During Sotheby’s and Jing Daily’s “The Future of Luxury: E-commerce in Asia” conference in Hong Kong, on March 29, Judy Liu, Managing Director of Farfetch Greater China, who spoke on the same panel with Sotheby’s chief marketing officer David Goodman, both emphasized the importance of next-generation digital technologies, such as artificial intelligence (AI) and 5G, in shaping the future of luxury e-commerce. This consensus, between a 11-year-old fashion tech firm and a 275-year-old traditional auction house, is major indicator to where the global luxury industry is heading.

For a long period of time, luxury brands have been a digital laggard, known for being slow in adapting to the digitalization trends or even resisting them. That conservative mindset is constantly being challenged by the arrival of tech-savvy Millennials and Gen-Z customers.

Industry players like Farfetch, with an original tech DNA, can help bridge the gap. Right after the conference, Jing Daily caught up with Liu to further understand how Farfetch is utilizing the latest technologies to embrace omnichannel retail, and how the company’s technological development is set to benefit luxury brands and consumers.

Today, Farfetch is not e-commerce only or marketplace-only. Farfetch is a brand partner, a platform that provides solutions to all sorts of luxury fashion brands.

How will Farfetch embrace omnichannel retailing?

Farfetch’s business model is not purely online. We sell goods from offline to online and vice versa. Today, Farfetch is not e-commerce only or marketplace-only. Farfetch is a brand partner, a platform that provides solutions to all sorts of luxury fashion brands. Omnichannel retail, or what we can smart retail, is an important pillar for us to become a good solution provider to brands. For example, we have a division called “Store of the Future,” which will help Chanel unveil its first-ever augmented physical store in Paris very soon.

Will you bring these initiatives to China?

Absolutely. They will come to China in the future for sure. But our current priority in the region is to empower our brands and partners and attract more Chinese users to the site. At the same time, we are certainly investing in omnichannel, smart retail. You know what is interesting is that our China-based technology team is closely involved in developing smart retail solutions, as China’s new retail development is rapid. Consequently, Farfetch will definitely collaborate with brands to test smart retail in China some day.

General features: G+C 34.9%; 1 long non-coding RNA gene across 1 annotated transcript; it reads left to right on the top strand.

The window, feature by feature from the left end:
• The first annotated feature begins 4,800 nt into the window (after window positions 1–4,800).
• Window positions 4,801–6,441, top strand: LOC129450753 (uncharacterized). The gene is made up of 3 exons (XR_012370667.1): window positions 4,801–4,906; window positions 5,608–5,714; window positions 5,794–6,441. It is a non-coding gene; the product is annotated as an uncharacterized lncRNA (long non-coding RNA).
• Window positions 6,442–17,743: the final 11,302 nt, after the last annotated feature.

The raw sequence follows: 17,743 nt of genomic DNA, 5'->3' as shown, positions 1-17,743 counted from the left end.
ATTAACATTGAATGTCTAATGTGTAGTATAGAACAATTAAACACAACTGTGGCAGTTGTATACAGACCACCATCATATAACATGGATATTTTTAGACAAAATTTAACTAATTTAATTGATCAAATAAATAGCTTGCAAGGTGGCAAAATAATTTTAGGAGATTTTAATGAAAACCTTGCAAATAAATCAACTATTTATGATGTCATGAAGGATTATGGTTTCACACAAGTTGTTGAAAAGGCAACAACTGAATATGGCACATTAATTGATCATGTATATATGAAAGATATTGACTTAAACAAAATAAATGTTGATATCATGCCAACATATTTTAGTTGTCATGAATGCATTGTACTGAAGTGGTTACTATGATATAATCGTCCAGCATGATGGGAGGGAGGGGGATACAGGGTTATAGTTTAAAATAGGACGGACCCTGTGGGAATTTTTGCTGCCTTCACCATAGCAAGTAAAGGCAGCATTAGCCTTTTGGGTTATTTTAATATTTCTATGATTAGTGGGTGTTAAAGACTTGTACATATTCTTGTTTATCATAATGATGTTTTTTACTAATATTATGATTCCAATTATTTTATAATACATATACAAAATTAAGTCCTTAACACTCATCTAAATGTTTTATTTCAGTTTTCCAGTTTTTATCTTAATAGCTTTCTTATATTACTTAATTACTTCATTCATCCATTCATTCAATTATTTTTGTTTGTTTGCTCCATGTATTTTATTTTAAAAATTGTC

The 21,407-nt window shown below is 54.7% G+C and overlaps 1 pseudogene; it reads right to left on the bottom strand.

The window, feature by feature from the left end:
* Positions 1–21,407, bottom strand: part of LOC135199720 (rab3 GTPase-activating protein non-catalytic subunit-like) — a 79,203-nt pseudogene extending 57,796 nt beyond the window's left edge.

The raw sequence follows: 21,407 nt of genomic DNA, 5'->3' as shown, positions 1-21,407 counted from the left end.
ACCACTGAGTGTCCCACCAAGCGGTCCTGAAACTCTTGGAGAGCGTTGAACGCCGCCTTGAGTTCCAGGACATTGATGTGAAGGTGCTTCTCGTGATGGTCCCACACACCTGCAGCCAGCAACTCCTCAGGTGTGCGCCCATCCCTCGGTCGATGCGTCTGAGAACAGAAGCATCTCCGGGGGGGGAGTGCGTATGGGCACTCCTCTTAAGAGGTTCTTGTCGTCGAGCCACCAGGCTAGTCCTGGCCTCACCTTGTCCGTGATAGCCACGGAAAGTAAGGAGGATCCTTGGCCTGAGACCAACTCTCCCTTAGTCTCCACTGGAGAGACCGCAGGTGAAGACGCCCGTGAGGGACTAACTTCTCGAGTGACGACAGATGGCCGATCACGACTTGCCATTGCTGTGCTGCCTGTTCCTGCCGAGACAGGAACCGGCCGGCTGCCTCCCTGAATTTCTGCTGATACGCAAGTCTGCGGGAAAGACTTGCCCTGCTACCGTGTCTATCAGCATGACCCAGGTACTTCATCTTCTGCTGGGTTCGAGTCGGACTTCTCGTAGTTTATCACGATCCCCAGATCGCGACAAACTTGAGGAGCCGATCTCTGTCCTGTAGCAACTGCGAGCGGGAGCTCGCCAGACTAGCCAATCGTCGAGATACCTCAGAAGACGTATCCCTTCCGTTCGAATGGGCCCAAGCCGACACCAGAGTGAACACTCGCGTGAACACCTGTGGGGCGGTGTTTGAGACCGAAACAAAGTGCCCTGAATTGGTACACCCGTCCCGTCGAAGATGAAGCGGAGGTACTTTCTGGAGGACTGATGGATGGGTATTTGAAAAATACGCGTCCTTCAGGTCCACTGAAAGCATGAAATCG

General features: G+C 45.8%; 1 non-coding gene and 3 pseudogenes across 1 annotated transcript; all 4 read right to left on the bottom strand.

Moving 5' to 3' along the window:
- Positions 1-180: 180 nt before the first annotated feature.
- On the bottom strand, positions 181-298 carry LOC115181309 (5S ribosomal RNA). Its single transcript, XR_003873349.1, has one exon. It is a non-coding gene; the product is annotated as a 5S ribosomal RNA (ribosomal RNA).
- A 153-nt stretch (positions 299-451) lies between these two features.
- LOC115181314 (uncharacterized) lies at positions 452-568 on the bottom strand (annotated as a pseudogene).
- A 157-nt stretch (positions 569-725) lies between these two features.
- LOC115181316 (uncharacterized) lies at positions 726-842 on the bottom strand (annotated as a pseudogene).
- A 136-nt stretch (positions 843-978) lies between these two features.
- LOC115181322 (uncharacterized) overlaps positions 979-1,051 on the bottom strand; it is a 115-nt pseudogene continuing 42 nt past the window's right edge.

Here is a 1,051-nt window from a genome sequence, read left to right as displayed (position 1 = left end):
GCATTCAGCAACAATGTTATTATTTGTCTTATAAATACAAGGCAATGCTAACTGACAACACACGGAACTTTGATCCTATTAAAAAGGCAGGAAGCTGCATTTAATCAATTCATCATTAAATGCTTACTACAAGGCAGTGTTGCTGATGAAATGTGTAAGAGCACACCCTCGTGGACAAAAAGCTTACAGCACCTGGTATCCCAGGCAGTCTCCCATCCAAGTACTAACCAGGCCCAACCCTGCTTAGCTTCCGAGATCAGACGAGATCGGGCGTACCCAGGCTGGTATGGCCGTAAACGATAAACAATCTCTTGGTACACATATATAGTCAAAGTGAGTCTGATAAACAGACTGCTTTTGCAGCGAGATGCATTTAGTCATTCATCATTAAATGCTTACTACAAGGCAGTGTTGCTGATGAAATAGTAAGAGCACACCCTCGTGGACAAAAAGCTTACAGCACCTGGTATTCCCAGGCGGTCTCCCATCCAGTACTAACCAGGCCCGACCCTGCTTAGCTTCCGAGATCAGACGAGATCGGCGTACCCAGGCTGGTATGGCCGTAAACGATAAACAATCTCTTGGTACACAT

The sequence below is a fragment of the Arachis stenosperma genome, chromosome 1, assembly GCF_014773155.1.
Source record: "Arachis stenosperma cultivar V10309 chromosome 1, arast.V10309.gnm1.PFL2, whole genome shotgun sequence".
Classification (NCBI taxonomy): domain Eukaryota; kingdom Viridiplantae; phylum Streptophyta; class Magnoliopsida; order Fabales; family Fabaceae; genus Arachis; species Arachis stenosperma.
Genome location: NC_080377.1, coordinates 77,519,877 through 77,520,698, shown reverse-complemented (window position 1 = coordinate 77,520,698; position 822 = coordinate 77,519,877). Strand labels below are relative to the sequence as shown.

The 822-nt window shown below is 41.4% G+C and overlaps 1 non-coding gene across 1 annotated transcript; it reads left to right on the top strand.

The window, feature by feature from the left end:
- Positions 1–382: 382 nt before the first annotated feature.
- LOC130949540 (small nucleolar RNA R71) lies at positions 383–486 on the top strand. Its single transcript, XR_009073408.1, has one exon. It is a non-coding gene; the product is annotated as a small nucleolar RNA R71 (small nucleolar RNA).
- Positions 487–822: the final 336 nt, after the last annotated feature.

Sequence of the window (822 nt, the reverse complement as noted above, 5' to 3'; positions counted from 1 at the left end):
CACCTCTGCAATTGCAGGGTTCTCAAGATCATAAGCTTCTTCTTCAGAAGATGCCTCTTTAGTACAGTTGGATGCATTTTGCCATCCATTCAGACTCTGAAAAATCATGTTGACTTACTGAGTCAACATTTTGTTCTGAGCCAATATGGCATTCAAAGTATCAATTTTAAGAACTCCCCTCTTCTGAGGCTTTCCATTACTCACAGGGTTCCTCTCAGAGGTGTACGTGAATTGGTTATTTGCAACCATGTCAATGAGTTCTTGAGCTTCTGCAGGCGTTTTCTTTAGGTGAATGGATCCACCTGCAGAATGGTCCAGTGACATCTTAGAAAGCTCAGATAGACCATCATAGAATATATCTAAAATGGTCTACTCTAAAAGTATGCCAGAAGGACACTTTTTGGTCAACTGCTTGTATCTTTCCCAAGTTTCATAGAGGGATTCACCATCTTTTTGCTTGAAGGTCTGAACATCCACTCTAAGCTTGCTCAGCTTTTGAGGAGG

How do you see 5G and AI disrupt your business in China?

5G networks have not been officially released in China yet, but I think China will be the country that is capable of fully utilizing it in a lot of commercial opportunities. The technology will help e-commerce companies improve customer experience significantly.

In terms of AI, there are various ways of applications in our industry. What Farfetch is focusing on for now is two-fold: visual and audio. Last year, we launched a visual search on our site. Visual search is really common in China’s e-commerce platforms. Audio chatbots are also widely used for the customer service team of e-commerce in China. We hope our brands and partners can benefit from our technologies in the near future.

Facing the influx of rivals into the Chinese market, what is Farfetch’s unique selling point?  

Farfetch’s cross-border business model is that we take commissions from brands but we don’t stock inventory and sell. This model allows us to be able to provide Chinese consumers with the latest and fullest products from more than 3,000 brands and 1,000 partners around the world.

Secondly, Farfetch’s investment in China is leading the industry. We have opened offices in Beijing, Hong Kong, and Shanghai. A great deal of hires is dedicated to enhancing our product and technology. For example, our Shanghai office has over 200 employees and half of them is working on product and technology. With this investment, we are able to offer a much more localized service and optimize our product for Chinese customers, compared to our rivals.

 

The interview was edited and condensed. 





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